Is the Phillips Curve Really a Curve? Some Evidence for Canada, the United Kingdom, and the United States
AbstractPrevious tests for convexity in the Phillips curve have been biased because researchers have employed filtering techniques for the nonaccelerating inflation rate of unemployment (NAIRU) that have been fundamentally inconsistent with the existence of convexity. This paper places linear and nonlinear models of the Phillips curve on an equal statistical footing by estimating model-consistent measures of the NAIRU. After imposing plausible restrictions on the variability in the NAIRU, we find that the nonlinear model fits the data best. The implications for the macro-economic policy debate are that policymakers who are unsuccessful in stabilizing the business cycle will induce a higher natural rate of unemployment.
Download InfoIf you experience problems downloading a file, check if you have the proper application to view it first. In case of further problems read the IDEAS help page. Note that these files are not on the IDEAS site. Please be patient as the files may be large.
As the access to this document is restricted, you may want to look for a different version under "Related research" (further below) or search for a different version of it.
Bibliographic InfoArticle provided by Palgrave Macmillan in its journal Staff Papers - International Monetary Fund.
Volume (Year): 44 (1997)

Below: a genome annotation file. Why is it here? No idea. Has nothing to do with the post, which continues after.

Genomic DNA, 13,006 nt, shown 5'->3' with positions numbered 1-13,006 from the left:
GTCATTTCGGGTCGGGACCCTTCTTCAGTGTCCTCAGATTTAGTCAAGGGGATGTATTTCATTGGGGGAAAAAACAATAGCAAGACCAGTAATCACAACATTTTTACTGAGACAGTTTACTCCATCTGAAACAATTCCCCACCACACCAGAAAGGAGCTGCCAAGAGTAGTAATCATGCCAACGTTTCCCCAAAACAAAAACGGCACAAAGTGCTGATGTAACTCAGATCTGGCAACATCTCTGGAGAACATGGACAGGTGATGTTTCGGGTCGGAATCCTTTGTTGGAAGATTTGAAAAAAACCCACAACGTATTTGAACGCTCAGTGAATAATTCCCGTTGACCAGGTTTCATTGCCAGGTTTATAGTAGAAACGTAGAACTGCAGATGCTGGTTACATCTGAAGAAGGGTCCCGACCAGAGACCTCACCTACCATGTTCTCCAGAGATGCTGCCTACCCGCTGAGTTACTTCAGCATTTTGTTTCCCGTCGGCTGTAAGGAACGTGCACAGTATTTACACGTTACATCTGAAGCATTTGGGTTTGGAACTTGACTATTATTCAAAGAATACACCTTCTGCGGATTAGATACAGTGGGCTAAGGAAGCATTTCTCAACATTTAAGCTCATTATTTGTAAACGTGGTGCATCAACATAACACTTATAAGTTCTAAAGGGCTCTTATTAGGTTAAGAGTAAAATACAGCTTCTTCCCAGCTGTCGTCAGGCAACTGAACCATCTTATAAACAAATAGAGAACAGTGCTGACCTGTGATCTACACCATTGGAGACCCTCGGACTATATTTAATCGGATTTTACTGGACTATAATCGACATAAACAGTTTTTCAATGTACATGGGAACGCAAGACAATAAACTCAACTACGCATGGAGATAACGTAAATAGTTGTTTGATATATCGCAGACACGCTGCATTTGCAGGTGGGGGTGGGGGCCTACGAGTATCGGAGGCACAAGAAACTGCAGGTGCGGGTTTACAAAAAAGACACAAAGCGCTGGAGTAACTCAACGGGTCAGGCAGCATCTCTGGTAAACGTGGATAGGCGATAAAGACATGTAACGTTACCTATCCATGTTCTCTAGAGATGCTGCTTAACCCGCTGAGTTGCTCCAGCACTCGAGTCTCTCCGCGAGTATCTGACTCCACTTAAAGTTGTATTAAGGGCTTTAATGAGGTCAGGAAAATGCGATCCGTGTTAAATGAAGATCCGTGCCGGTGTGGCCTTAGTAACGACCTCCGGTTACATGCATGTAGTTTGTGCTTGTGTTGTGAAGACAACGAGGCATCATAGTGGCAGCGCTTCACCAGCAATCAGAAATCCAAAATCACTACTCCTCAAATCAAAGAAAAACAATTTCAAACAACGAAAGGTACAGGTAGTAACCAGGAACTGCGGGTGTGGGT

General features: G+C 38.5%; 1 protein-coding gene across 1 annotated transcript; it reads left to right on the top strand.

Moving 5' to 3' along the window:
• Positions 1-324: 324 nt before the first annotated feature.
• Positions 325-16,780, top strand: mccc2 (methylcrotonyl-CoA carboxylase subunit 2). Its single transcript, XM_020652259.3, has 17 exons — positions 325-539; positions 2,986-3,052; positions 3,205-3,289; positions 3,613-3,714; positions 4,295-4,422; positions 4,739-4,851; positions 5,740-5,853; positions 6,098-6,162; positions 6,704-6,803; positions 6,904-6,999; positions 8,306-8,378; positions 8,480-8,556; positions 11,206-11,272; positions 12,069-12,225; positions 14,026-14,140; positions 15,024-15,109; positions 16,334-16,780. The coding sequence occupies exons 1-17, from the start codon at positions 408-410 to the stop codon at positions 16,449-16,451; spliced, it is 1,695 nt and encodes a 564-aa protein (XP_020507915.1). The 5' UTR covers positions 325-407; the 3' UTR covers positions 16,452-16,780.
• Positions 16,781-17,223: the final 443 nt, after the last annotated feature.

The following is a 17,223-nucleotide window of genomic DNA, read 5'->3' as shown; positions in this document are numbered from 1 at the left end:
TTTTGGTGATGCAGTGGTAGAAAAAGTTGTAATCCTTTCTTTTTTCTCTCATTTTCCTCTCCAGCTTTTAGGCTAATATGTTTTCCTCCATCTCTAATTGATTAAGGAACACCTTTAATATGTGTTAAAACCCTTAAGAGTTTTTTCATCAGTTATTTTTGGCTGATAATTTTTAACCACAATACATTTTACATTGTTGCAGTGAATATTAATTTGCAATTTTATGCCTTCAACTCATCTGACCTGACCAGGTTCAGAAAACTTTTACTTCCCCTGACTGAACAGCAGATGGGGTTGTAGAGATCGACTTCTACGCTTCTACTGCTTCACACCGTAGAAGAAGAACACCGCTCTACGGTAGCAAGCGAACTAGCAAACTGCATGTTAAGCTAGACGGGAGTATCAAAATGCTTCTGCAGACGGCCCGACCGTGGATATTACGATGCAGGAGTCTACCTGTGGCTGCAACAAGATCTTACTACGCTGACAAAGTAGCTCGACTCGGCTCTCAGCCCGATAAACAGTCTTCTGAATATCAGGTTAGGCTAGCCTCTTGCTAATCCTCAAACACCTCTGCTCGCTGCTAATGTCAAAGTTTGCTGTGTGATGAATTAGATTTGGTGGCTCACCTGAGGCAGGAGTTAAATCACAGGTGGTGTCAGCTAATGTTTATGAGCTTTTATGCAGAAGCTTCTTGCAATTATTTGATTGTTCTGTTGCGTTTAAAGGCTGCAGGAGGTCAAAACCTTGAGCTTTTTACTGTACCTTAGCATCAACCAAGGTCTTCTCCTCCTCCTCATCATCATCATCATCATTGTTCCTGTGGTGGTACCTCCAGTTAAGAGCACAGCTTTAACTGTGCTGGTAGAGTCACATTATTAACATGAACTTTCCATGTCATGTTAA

Issue (Month): 2 (June)
Contact details of provider:
Web page: http://www.palgrave-journals.com/
Postal: Palgrave Macmillan Journals, Subscription Department, Houndmills, Basingstoke, Hampshire RG21 6XS, UK
Other versions of this item:
- Douglas Laxton & Guy Debelle, 1996. "Is the Phillips Curve Really a Curve? Some Evidence for Canada, the United Kingdom, and the United States," IMF Working Papers, International Monetary Fund 96/111, International Monetary Fund.
- C51 - Mathematical and Quantitative Methods - - Econometric Modeling - - - Model Construction and Estimation
- E31 - Macroeconomics and Monetary Economics - - Prices, Business Fluctuations, and Cycles - - - Price Level; Inflation; Deflation
- E52 - Macroeconomics and Monetary Economics - - Monetary Policy, Central Banking, and the Supply of Money and Credit - - - Monetary Policy
You can help add them by filling out this form.
CitEc Project, subscribe to its RSS feed for this item.
This item has more than 25 citations. To prevent cluttering this page, these citations are listed on a separate page. reading list or among the top items on IDEAS.Access and download statisticsgeneral information about how to correct material in RePEc.
For technical questions regarding this item, or to correct its authors, title, abstract, bibliographic or download information, contact: (Elizabeth Gale).
If you have authored this item and are not yet registered with RePEc, we encourage you to do it here. This allows to link your profile to this item. It also allows you to accept potential citations to this item that we are uncertain about.
If references are entirely missing, you can add them using this form.
If the full references list an item that is present in RePEc, but the system did not link to it, you can help with this form.
If you know of missing items citing this one, you can help us creating those links by adding the relevant references in the same way as above, for each refering item. If you are a registered author of this item, you may also want to check the "citations" tab in your profile, as there may be some citations waiting for confirmation.
Please note that corrections may take a couple of weeks to filter through the various RePEc services.